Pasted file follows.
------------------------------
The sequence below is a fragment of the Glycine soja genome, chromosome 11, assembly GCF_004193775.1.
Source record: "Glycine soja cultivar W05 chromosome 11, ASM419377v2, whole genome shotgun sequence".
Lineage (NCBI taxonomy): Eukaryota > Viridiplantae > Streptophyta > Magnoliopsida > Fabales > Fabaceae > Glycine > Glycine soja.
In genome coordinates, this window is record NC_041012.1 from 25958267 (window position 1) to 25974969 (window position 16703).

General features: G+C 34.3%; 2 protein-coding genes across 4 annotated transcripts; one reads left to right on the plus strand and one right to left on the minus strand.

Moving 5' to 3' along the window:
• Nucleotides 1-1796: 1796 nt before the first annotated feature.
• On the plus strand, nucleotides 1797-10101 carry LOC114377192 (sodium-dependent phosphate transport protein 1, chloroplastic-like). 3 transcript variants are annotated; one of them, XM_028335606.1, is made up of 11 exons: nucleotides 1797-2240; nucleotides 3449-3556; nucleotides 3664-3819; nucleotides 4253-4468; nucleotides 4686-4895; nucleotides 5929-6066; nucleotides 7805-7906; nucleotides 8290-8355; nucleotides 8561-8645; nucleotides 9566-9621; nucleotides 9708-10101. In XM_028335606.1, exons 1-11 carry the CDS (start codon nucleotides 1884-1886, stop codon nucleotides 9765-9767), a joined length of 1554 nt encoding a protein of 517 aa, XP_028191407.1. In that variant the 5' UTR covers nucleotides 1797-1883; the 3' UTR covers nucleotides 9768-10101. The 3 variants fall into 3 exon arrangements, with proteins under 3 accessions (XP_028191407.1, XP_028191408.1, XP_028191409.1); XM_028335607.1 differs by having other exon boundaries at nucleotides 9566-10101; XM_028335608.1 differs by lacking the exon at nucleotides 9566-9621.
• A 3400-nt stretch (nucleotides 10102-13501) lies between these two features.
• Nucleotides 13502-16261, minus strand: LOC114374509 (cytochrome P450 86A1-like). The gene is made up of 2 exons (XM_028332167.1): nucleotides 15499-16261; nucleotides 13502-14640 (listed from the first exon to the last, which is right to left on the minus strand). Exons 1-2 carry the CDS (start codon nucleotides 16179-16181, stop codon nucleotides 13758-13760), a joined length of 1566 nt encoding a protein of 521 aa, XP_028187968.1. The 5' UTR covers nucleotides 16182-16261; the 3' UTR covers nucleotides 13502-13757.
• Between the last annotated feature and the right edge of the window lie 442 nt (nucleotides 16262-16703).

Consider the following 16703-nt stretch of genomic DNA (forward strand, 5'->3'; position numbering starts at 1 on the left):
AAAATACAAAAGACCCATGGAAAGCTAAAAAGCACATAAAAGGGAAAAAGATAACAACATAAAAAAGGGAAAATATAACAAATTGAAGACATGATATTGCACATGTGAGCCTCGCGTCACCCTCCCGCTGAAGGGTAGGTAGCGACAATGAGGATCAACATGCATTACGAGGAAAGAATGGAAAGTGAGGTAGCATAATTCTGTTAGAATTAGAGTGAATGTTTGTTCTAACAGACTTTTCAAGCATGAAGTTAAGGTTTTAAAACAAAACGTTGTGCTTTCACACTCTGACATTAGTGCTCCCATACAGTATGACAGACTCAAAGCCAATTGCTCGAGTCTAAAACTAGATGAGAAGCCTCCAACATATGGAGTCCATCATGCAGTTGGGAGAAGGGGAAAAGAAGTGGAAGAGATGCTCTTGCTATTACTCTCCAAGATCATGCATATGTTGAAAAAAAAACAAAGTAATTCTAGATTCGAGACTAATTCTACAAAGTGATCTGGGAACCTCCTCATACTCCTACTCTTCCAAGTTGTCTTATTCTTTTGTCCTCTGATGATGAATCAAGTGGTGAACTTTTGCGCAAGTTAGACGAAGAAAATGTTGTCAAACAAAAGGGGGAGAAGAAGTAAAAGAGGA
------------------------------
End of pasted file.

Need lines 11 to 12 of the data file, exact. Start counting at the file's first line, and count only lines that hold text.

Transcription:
• Between the last annotated feature and the right edge of the window lie 442 nt (nucleotides 16262-16703).

Consider the following 16703-nt stretch of genomic DNA (forward strand, 5'->3'; position numbering starts at 1 on the left):